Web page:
2. The bureaucracy has entered the room. The question is how long will the FAA (and possibly the EPA) drag out the process of approving the first SuperHeavy/Starship flight so as to not make NASA look bad?

  5. That whooshing sound were sighs of relief at NASA – and assurances that they will get their kick the can performance bonuses.

  6. Well, it looks like I’ll have to revise my personal estimate. I’ve been saying NET 2024 for years, and from the look of it, that’s way too early.

    I also recall winning a bet some years ago. The bet was made when SpaceX first announced Falcon Heavy, complete with a render showing the Block 1 F9 style, with the 3×3 engine layout instead of the octoweb. The bet was, which would fly first; Falcon Heavy, or SLS?

    I bet on Falcon Heavy, and won, even though FH took far longer to develop than I’d thought. (The bet, btw, was $1). We went double-or-nothing as to whether Starship or SLS would reach orbit first.

    SLS is IMHO a superb example of the old rule; if you want something done as expensive and slow as possible, have the government do it.

  7. Back when they started stacking the SRBs for the first launch, I could not understand why: that starts a one-year clock ticking, after which they become decertified. That clock started sometime in January 2021.

    So, how will they handle this issue? Waive the rule, or destack then restack with new propellant? My guess is they’ll do both; waive the rule for a while, then discover it’s risky and have to restack, and use that as an excuse for the next round of delays.

  8. Can Gateway components be launched on Falcon Heavy or SH/SS? The current lunar plans rely on Gateway or some intermediary that functions like Gateway. Too many delays and SLS might find payloads have all found other rides.

    I used to think they would use up all the engines and then call it quits but AR has started production on new engines.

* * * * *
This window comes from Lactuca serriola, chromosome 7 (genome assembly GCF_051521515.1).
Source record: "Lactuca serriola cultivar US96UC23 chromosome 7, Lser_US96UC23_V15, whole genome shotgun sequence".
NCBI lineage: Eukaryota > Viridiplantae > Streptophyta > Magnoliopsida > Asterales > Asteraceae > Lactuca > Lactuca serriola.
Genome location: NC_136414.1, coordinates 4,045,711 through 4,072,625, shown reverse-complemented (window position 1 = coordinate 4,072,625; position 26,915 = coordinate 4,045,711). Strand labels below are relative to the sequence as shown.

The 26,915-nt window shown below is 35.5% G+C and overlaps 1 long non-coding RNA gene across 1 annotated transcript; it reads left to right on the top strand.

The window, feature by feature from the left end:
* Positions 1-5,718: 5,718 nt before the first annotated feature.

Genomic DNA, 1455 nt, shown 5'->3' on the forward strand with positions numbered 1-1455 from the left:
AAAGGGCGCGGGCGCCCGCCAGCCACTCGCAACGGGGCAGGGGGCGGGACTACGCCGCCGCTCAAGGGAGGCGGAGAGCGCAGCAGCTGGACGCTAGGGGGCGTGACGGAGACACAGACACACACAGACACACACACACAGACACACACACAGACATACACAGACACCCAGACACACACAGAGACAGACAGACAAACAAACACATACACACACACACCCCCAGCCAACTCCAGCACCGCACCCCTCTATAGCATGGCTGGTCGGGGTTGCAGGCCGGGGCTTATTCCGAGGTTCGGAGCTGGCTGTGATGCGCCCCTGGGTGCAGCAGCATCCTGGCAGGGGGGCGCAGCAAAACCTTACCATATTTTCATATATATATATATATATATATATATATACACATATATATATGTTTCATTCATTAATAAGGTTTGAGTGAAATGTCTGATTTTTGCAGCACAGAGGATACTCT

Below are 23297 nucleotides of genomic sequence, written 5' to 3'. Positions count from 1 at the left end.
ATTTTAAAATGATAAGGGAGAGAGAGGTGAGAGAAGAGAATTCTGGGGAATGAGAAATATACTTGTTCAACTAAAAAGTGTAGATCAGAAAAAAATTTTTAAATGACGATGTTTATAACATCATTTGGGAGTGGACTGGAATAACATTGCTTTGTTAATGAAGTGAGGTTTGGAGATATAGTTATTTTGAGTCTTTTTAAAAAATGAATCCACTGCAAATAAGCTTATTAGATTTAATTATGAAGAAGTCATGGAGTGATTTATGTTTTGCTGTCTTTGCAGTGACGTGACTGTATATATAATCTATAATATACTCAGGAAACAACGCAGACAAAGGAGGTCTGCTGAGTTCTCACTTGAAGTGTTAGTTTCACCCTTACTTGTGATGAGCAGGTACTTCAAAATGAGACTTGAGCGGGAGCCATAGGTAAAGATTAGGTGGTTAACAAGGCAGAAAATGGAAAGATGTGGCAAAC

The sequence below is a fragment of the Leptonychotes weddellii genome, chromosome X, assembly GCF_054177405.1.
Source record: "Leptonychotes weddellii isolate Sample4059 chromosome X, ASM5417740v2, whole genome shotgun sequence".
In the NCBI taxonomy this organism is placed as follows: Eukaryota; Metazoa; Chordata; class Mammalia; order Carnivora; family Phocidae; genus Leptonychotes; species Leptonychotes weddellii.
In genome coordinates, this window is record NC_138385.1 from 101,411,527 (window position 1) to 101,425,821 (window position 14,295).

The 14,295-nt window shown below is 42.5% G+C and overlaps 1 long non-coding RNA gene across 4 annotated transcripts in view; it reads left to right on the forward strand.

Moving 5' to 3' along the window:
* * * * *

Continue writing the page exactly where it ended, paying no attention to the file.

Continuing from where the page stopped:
Ideally, SpaceX or BO or some other company will create enough awareness that SLS will get cancelled but it really depends on the economy and the printing press. Absent financial pressure, I don’t think SLS will get cancelled without flying.

    1. Artemis missions don’t require Gateway as at least the initial 2024 landing mission won’t use it due to its not being there yet. The initial two Gateway modules are to be launched, as a unit, by Falcon Heavy in 2025. No launch plans for subsequent modules have been firmed up yet to the best of my knowledge, but FH or Starship will most likely be tapped for those too – unless the Euros want to use Ariane 64 to launch theirs and/or the Japanese want use H3.

  9. I think they should go back to square one. think about what kind of Moon base we actually plan on building, in exquisite detail. Then design and build it here on Earth. Then design, develop, and build one rocket that can take the entire thing to the Moon and land it there in one shot. There’s no lower risk approach, IMHO. It will never happen, so there’s no risk!

    I can’t really see the difference between that approach and SLS/whatever.

    1. As a research program for determining the most expensive way to deliver water vapor into the upper atmosphere this program is unparalleled in history…